Wild Salmon Is An Alaskan Thing

Katrina Mueller/USFWS
Katrina Mueller/USFWS

This is probably not a surprise, but per Alaska’s reporting fish guru, Laine Welch, a lot of the nation’s wild salmon comes from Alaska:


Here’s Welch, in the Homer Tribune:

Alaska claimed the nation’s top three fishing ports for seafood catches last year, and wild salmon landings – 95 percent from Alaska – topped one billion pounds. It’s an all-time record and a 70 percent increase from 2012.
That’s according to the annual Fisheries of the United States report for 2013, just released by NOAA Fisheries. 
Dutch Harbor topped the list for landings for the 17th year running with 753 million pounds of fish crossing the docks last year, valued at nearly $200 million. The Aleutian Islands region ranked second for landings, thanks to the big Trident plant at Akutan; Kodiak ranked third for both seafood landings and value.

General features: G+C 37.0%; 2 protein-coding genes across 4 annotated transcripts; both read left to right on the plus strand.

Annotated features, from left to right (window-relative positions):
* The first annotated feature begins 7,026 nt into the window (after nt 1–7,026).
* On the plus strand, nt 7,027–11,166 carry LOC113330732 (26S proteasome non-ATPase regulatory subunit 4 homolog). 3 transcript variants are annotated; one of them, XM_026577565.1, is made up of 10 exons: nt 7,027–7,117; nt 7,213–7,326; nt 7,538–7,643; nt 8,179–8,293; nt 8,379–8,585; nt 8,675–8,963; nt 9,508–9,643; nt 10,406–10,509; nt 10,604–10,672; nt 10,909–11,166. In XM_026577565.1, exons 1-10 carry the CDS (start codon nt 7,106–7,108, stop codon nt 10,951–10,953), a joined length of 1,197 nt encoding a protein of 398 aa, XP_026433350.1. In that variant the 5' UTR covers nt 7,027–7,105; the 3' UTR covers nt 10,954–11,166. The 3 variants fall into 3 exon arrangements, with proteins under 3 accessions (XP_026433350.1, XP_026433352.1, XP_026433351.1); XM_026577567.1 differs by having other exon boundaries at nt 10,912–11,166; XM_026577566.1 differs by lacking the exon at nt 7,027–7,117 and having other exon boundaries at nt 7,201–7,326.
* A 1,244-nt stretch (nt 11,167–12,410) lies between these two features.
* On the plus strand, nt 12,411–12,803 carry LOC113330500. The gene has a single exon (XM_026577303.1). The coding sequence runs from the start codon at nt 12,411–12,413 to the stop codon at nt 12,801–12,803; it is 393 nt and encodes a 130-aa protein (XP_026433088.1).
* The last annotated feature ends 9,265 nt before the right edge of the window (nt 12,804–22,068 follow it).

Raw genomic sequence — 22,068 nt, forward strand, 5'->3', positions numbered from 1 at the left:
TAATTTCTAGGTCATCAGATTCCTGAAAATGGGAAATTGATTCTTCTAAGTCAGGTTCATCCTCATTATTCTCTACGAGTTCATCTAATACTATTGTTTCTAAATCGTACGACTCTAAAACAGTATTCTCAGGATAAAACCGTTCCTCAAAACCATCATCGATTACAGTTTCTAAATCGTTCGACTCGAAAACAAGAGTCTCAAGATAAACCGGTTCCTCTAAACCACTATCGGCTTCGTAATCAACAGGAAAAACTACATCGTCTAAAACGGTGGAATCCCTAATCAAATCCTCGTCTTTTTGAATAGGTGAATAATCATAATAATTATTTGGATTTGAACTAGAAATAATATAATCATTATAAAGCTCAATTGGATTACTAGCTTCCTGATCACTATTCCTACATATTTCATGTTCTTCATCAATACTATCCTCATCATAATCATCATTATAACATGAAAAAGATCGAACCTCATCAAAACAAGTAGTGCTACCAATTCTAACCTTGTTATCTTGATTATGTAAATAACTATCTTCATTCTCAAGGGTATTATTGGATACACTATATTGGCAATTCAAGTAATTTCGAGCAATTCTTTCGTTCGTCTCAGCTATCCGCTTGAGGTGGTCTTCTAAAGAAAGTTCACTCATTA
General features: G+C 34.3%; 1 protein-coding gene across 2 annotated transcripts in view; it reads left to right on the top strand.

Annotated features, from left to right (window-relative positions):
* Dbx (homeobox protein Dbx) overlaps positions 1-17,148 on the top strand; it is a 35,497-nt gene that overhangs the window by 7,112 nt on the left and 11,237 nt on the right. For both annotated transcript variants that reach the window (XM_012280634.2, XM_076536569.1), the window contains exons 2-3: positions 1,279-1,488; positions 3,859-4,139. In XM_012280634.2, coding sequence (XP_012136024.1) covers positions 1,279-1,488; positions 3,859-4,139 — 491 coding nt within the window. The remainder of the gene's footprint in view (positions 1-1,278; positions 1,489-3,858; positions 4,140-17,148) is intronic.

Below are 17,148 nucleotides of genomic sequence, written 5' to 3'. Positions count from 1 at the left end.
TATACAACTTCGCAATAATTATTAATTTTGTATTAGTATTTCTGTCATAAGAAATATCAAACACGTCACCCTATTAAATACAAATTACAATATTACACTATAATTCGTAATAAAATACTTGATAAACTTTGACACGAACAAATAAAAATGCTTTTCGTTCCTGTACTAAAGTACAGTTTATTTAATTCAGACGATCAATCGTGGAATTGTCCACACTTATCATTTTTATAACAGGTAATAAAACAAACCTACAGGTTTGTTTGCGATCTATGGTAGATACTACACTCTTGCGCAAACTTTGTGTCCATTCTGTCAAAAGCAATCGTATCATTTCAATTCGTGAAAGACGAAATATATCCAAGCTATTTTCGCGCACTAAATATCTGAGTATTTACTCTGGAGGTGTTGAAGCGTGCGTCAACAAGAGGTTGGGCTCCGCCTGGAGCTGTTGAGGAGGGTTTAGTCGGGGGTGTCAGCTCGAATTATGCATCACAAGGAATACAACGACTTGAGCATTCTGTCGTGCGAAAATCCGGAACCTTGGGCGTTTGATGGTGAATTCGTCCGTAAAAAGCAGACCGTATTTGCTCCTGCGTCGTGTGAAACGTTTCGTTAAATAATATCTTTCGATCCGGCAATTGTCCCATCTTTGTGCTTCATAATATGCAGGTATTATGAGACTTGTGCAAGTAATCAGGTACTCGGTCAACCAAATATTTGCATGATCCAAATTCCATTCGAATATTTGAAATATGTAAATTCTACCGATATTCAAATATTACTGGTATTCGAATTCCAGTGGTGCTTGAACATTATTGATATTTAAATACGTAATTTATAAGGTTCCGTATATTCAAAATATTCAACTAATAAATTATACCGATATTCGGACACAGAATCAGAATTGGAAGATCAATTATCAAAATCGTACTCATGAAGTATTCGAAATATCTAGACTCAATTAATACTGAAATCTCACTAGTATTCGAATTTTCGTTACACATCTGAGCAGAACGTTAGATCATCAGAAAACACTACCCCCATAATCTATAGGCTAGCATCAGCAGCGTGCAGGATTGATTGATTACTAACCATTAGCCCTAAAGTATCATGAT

For the 14th year in a row, New Bedford, Mass. had the highest valued catch at $380 million. That’s due mostly to pricey sea scallops, which accounted for more than 80 percent of New Bedford’s 130 million pound landings.
In all, 14 Alaska ports made the top 50 list: the Alaska Peninsula (8), Cordova (9), Ketchikan (10), Sitka (15), Petersburg (16), Seward (20), Naknek (21), Valdez (24), Bristol Bay (26), Kenai (38) and Juneau (41). Most ports showed huge increases in fish landings and values, meaning a nice return in local and state tax dollars.



Hi… A clarification: note that I was clearly referring to the nation, not the globe, regarding Alaska providing 95% of wild salmon.

I hope you’ll change that headline as I don’t want it attributed to me.

Thanks for reading! In fish, Laine

  • Hi Laine,

    My sincere apologies for not seeing this sooner. Sometimes the comments get missed through the shuffle and so sorry for misreading your stats. I have since changed the wording in the link. But thank you for bringing that to my attention. And keep up the great work that you do covering Alaska’s fisheries scene.

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